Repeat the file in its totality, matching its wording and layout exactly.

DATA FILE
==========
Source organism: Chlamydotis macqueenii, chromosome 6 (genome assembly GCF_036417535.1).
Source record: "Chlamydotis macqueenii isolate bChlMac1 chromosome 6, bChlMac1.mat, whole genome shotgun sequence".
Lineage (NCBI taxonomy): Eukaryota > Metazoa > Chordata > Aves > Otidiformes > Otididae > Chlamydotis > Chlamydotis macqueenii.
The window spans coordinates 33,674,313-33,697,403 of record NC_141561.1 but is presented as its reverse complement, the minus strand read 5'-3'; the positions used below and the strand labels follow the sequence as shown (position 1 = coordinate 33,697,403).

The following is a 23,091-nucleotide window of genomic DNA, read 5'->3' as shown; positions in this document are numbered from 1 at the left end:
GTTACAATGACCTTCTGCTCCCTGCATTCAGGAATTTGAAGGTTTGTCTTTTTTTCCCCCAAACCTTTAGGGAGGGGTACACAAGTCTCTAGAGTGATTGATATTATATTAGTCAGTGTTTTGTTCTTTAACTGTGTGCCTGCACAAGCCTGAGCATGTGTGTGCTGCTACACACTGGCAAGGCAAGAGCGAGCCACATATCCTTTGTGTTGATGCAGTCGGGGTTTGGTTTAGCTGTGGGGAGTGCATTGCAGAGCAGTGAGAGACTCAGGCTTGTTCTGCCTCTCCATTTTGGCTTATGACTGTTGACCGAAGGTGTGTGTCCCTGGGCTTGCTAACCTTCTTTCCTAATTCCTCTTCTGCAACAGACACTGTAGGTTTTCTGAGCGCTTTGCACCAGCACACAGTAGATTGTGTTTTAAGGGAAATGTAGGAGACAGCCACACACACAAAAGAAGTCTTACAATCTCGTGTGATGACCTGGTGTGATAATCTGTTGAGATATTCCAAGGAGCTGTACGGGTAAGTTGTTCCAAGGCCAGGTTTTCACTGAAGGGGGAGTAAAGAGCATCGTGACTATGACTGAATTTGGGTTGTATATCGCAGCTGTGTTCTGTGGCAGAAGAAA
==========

Source organism: Chlamydotis macqueenii, chromosome 6 (genome assembly GCF_036417535.1).
Source record: "Chlamydotis macqueenii isolate bChlMac1 chromosome 6, bChlMac1.mat, whole genome shotgun sequence".
Lineage (NCBI taxonomy): Eukaryota > Metazoa > Chordata > Aves > Otidiformes > Otididae > Chlamydotis > Chlamydotis macqueenii.
The window spans coordinates 33,674,313-33,697,403 of record NC_141561.1 but is presented as its reverse complement, the minus strand read 5'-3'; the positions used below and the strand labels follow the sequence as shown (position 1 = coordinate 33,697,403).

The following is a 23,091-nucleotide window of genomic DNA, read 5'->3' as shown; positions in this document are numbered from 1 at the left end:
GTTACAATGACCTTCTGCTCCCTGCATTCAGGAATTTGAAGGTTTGTCTTTTTTTCCCCCAAACCTTTAGGGAGGGGTACACAAGTCTCTAGAGTGATTGATATTATATTAGTCAGTGTTTTGTTCTTTAACTGTGTGCCTGCACAAGCCTGAGCATGTGTGTGCTGCTACACACTGGCAAGGCAAGAGCGAGCCACATATCCTTTGTGTTGATGCAGTCGGGGTTTGGTTTAGCTGTGGGGAGTGCATTGCAGAGCAGTGAGAGACTCAGGCTTGTTCTGCCTCTCCATTTTGGCTTATGACTGTTGACCGAAGGTGTGTGTCCCTGGGCTTGCTAACCTTCTTTCCTAATTCCTCTTCTGCAACAGACACTGTAGGTTTTCTGAGCGCTTTGCACCAGCACACAGTAGATTGTGTTTTAAGGGAAATGTAGGAGACAGCCACACACACAAAAGAAGTCTTACAATCTCGTGTGATGACCTGGTGTGATAATCTGTTGAGATATTCCAAGGAGCTGTACGGGTAAGTTGTTCCAAGGCCAGGTTTTCACTGAAGGGGGAGTAAAGAGCATCGTGACTATGACTGAATTTGGGTTGTATATCGCAGCTGTGTTCTGTGGCAGAAGAAA